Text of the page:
February was an okay month in terms of my reading. I only had three bails towards the end of the month. Which is considerably better than last month’s bail total. Anyway, here is what I read in February (not including the bails).
I started the month with Two Serpents Rise by Max Gladstone. I love Gladstone’s world building. It is the purest cyberpunk fantasy I’ve ever read. And a proof that New Weird ain’t dead. But, I am torn on the plot. It is a good plot, but the twist requires that the protagonist be a complete moron. Which, unfortunately, makes him a pain to follow.
Empire of Cotton by Sven Beckert is exhaustive and dry.
Fox Volant of the Snowy Mountain by Jin Yong and translated by Olivia Mok needs two reviews. I love this novel so much. It is amazing. There are stories within stories. There is scheming and back stabbing. But the translation sucks. Oh my is it bad. Fox Volant needs a new English translation.
Following Fox Volant, I read China’s Cosmopolitan Empire: The Tang Dynasty by Mark Edward Lewis. I love this book. It is a wonderful history of the Tang Dynasty. It is especially strong in regards to urban life and international relations.
Next up came The Wizard and the Prophet by Charles C. Mann. I must admit that I am disappointed by this book. It could have been better if shorter. Like an essay.
The Law of Superheroes by James Daily and Ryan Davidson is another disappointment. The blog is better.
Again with the disappointing nonfiction: A is for Arsenic: The Poisons of Agatha Christie by Kathryn Harkup is interesting, but the writing is dull.
Ghost on the Throne by James Romm is (thankfully) a very good history of the Wars of the Successors. Needs more Ptolemy, though.
Towards the end of the month, I realized I was missing a Miss Marple novel. So, I read The Body in the Library by Agatha Christie. I really enjoyed this novel. The plotting and characters are very well done. But I do feel that one of the red herring characters could be more developed into the story.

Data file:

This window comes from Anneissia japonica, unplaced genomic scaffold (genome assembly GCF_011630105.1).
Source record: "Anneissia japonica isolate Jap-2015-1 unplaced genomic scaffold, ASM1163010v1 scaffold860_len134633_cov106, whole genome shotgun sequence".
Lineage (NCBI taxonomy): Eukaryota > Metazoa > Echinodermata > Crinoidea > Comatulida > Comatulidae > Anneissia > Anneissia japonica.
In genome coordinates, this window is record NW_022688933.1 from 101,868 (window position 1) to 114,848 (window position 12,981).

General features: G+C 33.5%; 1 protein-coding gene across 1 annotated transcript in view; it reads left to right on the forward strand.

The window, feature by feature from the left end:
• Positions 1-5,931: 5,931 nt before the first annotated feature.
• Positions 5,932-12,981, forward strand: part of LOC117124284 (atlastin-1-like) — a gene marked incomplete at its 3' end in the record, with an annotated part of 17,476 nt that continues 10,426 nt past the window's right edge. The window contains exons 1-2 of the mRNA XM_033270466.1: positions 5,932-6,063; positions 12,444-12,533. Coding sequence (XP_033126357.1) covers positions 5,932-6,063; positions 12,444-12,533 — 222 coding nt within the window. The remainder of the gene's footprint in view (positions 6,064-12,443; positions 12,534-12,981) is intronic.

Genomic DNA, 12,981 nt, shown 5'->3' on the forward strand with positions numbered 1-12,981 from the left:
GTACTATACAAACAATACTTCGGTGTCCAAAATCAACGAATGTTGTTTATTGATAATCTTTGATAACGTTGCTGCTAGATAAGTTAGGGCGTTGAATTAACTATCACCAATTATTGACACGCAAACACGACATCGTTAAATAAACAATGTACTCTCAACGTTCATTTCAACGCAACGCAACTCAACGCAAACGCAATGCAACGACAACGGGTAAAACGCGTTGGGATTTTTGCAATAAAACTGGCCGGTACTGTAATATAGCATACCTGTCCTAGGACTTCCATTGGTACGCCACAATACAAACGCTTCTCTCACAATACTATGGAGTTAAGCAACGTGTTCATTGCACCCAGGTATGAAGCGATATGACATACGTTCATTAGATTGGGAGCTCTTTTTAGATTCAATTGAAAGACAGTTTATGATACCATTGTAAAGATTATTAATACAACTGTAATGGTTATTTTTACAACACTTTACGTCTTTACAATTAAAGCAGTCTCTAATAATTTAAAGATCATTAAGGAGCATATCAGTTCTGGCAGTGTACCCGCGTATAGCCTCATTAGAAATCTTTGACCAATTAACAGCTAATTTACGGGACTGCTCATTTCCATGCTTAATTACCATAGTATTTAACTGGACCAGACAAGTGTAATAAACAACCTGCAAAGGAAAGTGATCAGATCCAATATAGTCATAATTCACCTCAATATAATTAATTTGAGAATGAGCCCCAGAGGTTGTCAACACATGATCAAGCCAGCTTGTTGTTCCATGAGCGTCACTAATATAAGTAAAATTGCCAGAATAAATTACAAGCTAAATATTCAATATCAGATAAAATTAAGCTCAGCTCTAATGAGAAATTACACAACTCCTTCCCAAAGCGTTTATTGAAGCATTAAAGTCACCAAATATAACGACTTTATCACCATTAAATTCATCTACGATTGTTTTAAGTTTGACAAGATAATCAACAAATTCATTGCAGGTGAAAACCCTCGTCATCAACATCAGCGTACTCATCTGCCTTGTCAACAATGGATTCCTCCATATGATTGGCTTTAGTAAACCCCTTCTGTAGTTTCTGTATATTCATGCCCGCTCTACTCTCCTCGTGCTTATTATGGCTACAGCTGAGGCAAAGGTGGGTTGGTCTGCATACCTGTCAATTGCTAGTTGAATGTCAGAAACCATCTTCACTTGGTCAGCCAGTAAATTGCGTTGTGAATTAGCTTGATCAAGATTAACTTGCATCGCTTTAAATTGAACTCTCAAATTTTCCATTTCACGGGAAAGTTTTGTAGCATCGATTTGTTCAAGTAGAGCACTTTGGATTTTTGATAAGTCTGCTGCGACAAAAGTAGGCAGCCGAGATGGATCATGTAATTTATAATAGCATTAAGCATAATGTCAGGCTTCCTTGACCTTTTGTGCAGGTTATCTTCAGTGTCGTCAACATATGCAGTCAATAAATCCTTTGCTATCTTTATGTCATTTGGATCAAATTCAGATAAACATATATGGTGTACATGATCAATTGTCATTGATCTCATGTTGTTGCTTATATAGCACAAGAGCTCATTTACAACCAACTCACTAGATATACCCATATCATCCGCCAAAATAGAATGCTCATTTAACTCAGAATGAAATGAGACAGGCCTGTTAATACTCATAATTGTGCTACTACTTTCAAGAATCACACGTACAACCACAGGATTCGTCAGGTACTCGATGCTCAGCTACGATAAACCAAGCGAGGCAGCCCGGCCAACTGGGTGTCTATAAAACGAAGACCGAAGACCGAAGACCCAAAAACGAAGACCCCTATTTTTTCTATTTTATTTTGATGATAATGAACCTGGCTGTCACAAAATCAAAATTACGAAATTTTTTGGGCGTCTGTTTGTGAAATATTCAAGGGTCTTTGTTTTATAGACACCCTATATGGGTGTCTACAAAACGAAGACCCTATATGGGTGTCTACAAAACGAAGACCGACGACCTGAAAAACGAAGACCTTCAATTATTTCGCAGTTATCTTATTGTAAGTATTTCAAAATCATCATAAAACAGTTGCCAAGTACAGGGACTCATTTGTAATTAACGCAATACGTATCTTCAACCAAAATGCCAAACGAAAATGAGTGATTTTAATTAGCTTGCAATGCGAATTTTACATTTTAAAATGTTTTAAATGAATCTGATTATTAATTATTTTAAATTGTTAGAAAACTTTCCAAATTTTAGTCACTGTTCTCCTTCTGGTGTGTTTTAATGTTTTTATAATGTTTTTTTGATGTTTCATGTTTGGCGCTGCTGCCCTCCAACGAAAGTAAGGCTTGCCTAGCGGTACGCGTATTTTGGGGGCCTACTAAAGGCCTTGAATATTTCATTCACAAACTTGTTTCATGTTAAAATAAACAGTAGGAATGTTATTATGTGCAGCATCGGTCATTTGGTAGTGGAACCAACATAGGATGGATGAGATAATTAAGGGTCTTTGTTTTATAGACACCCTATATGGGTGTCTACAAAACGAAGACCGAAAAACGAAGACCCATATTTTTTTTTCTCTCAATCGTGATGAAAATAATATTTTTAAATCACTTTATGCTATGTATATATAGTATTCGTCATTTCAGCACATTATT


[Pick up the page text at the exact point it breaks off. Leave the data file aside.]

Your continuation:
I ended the month with a history and a politics book (baring the three science fiction and fantasy bails).
SPQR by Mary Beard is exhaustive and exhausting.
How Democracies Die by Steven Levitsky and Daniel Ziblatt is the best book I read in February. An amazing exploration of the break down American democracy from the 1980s through the election of Donald Trump explicated through the lessons of the crumbling of democracy around the world.
That is it for February. May March be better!
My April reading has continued the general trend of my readings over the course of the year so far. But, there have been rays of light. I know what has been plaguing me. I’ve been forcing myself to read a lot of literary fiction. And I’m just not in the mood for those books. Instead, I am hungering for science fiction and fantasy. Also, I have cut down on the massive numbers of books I’ve checked out of the library at any one time. Not having so many books lessens the pressure on me to speed up my reading.
Any way, what did I read this last month?
The best two books I read in April, and contenders for the best books I’ve read this year, are Radiance by Catherynne M. Valente and The House of Shattered Wings by Aliette de Bodard. Both books are awesome. And I posted reviews of both novels Monday.
I also finally read Cat’s Eye by Margaret Atwood and Burger’s Daughter to a disappointing end. I talked about my feelings for both books in a previous post as well, so I won’t spend much time on either of those.
The first book I read in April was The Miniature Wife and Other Stories by Manuel Gonzales. I can’t say much about this collection except that I was less than impressed with it. What is it about literary speculative fiction that so often falls flat?
The second book I read was Idaho by Emily Ruskovich. This novel is definitely not my cup of tea. I never connected with the characters or the writing.
Next up was Jump and Other Stories by Nadine Gordimer. I really enjoyed “Jump” and a few other stories. But other stories were not terribly compelling.
I also read Carrie Fisher’s Postcards from the Edge. I didn’t care for it at all, I’m sad to say.
Mothering Sunday by Graham Swift was boring. Why did I have it on my to be read list again?
I really liked The Soul of an Octopus by Sy Montgomery. The story of the people who fell in love with octopuses is touching and well done. But I wish more attention had been paid to the octopuses.
Finally, I read Ismail Kadare’s Broken April. This novel is evocative and haunting. I enjoyed this story of early twentieth century Albania.
That is what I read in April. On to May’s readings!